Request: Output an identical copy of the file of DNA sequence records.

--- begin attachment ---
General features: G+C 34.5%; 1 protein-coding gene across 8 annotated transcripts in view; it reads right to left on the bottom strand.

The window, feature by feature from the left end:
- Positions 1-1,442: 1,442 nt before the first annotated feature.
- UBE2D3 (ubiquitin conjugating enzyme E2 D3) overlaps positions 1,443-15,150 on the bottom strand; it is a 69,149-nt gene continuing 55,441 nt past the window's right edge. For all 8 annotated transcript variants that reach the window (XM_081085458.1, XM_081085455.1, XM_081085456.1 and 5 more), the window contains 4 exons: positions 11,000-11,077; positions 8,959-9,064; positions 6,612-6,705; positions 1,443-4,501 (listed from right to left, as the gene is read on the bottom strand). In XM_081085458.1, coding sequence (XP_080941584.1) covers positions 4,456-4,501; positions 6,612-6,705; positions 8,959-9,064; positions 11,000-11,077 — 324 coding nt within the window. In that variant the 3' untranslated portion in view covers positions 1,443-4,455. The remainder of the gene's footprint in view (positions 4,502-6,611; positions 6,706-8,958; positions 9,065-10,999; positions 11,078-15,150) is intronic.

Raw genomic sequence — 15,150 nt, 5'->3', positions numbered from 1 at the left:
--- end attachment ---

General features: G+C 34.5%; 1 protein-coding gene across 8 annotated transcripts in view; it reads right to left on the bottom strand.

The window, feature by feature from the left end:
- Positions 1-1,442: 1,442 nt before the first annotated feature.
- UBE2D3 (ubiquitin conjugating enzyme E2 D3) overlaps positions 1,443-15,150 on the bottom strand; it is a 69,149-nt gene continuing 55,441 nt past the window's right edge. For all 8 annotated transcript variants that reach the window (XM_081085458.1, XM_081085455.1, XM_081085456.1 and 5 more), the window contains 4 exons: positions 11,000-11,077; positions 8,959-9,064; positions 6,612-6,705; positions 1,443-4,501 (listed from right to left, as the gene is read on the bottom strand). In XM_081085458.1, coding sequence (XP_080941584.1) covers positions 4,456-4,501; positions 6,612-6,705; positions 8,959-9,064; positions 11,000-11,077 — 324 coding nt within the window. In that variant the 3' untranslated portion in view covers positions 1,443-4,455. The remainder of the gene's footprint in view (positions 4,502-6,611; positions 6,706-8,958; positions 9,065-10,999; positions 11,078-15,150) is intronic.

Raw genomic sequence — 15,150 nt, 5'->3', positions numbered from 1 at the left: